The U.S. Chemical Safety Board, or CSB, is an independent federal agency that investigates industrial chemical accidents. Below, find one of their video reenactments of an explosion that occurred in Texas in 2013, along with their findings regarding the cause of the incident. Check out the video and sharpen your senses to evaluate potential trouble spots in your own operation.

Contact M.S. Jacobs & Associates for any safety related information you may need concerning their lines of industrial and process control products.


Monday, March 7, 2016

New Product: Non-Contact Radar Level Transmitter

non-contact radar level transmitter for industrial process measurement and control
Model R96
Non-Contact Radar Level Transmitter
Courtesy Magnetrol
A new entry into the non-contact radar level measurement transmitter arena has been released by Magnetrol, a well known manufacturer of level and flow measurement instrumentation for the industrial process control field. The new Model R96 Non-Contact Radar Level Transmitter is intended primarily for applications where continuous fluid level measurement is required.

The company sums up the technical capabilities with their description of the product...

"Virtually unaffected by the presence of vapors or air movement within a vessel’s free space, the two-wire, loop-powered, 6 GHz Radar transmitter measures a wide variety of liquid media in process conditions ranging from calm product surfaces and water-based media to turbulent surfaces and aggressive hydrocarbon media."

The Model R96 level transmitter offers features that combine to deliver a state-of-art instrument for accurate continuous level measurement. A product brochure is included below. Contact application specialists to formulate the right product configuration for your level measurement challenge, or to get more detailed information.



Monday, February 29, 2016

New Metal Seated Ball Valves Introduced

Cutaway view of metal seated industrial ball valve SVF Flow Controls
Cutaway view of a metal seated ball valve
Courtesy SVF Flow Controls
Ball valves are utilized across a wide range of industrial process fluid flow control applications. Consequently, there are many ball valve variants, each designed to satisfy a particular range of application requirements.

Reviewing some of the attributes of ball valves that might make them the best choice:
  • Tight closure.
  • Very low resistance to flow.
  • Best suited for applications requiring fully closed or open control.
  • 90 degrees of rotational motion from open to closed position yields rapid response.
  • Comparatively compact, without the space requirement for extending stem movement as required by some other valve types.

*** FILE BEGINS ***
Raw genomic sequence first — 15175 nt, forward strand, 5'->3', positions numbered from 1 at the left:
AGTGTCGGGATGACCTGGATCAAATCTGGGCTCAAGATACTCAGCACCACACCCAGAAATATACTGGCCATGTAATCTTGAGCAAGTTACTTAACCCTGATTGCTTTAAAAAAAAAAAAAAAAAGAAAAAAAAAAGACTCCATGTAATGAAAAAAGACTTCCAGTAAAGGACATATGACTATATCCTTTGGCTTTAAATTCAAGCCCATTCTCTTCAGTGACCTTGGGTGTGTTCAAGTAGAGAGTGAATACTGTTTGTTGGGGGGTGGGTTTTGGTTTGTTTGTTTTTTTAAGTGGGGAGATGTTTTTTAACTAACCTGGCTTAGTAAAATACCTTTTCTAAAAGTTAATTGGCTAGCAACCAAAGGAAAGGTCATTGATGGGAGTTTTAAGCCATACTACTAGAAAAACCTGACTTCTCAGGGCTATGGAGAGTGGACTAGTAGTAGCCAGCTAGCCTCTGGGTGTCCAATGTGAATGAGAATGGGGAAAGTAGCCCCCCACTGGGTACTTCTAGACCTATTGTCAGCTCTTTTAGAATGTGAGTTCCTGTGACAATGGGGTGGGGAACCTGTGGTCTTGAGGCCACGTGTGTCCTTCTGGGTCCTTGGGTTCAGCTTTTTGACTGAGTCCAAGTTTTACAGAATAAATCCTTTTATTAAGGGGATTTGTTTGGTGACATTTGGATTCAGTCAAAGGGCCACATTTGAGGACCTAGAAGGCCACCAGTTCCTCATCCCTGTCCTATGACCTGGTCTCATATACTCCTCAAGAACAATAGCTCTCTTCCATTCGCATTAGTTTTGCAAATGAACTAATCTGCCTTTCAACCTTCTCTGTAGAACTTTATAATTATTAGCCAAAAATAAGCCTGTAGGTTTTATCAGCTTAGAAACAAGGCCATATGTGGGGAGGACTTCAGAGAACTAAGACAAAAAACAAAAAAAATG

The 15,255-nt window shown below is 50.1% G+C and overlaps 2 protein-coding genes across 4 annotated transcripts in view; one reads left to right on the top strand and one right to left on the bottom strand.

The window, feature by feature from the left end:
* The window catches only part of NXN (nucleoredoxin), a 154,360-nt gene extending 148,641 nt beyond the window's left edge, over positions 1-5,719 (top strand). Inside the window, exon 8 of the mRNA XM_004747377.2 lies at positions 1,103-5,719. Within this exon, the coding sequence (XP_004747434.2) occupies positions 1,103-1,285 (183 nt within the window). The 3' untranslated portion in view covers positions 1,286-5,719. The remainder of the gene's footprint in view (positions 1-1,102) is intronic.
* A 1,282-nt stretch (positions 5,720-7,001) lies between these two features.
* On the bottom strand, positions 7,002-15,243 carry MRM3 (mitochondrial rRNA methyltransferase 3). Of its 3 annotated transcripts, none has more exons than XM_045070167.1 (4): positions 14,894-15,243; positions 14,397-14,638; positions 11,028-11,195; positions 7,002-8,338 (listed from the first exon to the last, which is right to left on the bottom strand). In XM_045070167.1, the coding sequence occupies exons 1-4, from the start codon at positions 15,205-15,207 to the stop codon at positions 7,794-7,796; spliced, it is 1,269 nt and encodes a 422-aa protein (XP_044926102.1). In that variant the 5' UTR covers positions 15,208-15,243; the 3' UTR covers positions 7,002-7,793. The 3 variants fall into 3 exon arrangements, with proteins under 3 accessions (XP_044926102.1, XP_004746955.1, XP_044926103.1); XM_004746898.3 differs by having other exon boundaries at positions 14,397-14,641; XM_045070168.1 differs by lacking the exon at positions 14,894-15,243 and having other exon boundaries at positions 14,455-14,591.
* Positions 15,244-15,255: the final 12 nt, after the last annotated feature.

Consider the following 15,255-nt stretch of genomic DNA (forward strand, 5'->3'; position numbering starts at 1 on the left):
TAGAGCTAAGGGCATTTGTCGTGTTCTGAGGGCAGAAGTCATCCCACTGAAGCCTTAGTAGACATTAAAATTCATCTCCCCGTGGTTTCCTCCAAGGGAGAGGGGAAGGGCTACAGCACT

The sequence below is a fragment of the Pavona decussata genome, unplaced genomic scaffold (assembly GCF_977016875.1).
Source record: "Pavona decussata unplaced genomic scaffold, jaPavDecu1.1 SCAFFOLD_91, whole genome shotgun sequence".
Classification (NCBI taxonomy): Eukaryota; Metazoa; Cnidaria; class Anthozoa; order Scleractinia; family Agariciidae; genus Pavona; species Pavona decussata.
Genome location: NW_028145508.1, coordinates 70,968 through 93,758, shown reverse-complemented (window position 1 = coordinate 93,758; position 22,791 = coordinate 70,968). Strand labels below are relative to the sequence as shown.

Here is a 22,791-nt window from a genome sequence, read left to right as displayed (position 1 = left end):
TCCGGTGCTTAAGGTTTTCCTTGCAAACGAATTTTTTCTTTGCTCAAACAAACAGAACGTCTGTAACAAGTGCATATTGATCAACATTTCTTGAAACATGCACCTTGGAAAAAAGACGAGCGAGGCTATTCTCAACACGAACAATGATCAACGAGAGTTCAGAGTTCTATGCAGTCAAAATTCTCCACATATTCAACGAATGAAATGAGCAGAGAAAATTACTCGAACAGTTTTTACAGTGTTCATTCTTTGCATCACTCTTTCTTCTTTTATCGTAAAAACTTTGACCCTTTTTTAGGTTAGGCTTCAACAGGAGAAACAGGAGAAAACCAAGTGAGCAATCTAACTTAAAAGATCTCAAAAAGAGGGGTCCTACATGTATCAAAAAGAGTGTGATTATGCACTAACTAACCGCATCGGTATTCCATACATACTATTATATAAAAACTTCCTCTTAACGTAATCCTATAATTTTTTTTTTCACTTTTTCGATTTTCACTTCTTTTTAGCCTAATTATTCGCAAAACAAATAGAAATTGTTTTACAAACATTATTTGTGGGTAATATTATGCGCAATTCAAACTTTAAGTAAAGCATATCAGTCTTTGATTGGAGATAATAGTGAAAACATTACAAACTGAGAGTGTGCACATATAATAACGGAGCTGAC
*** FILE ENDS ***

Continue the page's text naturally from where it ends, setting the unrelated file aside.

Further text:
• Wide range of construction materials for the body, stem, ball, and seals.
  • Moderate force required for actuation.
  • A full size port provides for very low pressure drop across the valve when fully open.
  • Requirements for maintenance are generally low. 
  • No lubrication required.

One limiting factor for the application of ball valves, as with many other valve types, is the seat material. Most often, seats are fabricated from elastomeric or other "soft" materials. While these materials provide good sealing performance, their inability to withstand higher fluid temperatures makes them unsuitable for some industrial applications. To satisfy a wider range of process applications, some manufacturers offer metal seated ball valves. The metal seated valves are designed to meet severe service applications involving high temperature, erosive fluids and other challenging shutoff requirements where soft seats would rapidly deteriorate.

One manufacturer, SVF Flow Controls, provides metal seated ball valves in sizes 1/2" through 12" with a full port design. Because of their intent for severe service applications, metal seated ball valves are generally provided with other design features that enable their application across a wide range of high temperature or erosive fluid applications.

I have included a data sheet below that provides additional technical information, or you may contact a valve application specialist for any assistance you need. Share you fluid control challenges and get effective solutions.


Thursday, February 25, 2016

Multi-function Stainless Steel Compressed Air Filter Regulator For Severe Environments


Industrial processes utilize compressed air and gases for many applications. Maintaining appropriate pressure and keeping the air supply free of particulates is a basic requirement for almost every compressed air system. The Rotork Midland brand of filter regulators are designed to provide both the filtration and pressure regulation functions in a single unit. Additionally, the 3550 series is designed for service in harsh environments with it stainless steel construction. Intended primarily for use in valve actuation air supplies, several versions provide differing pressure ranges, connection sizes, and maximum flow rates. There are options for filtration to the 5 micron level.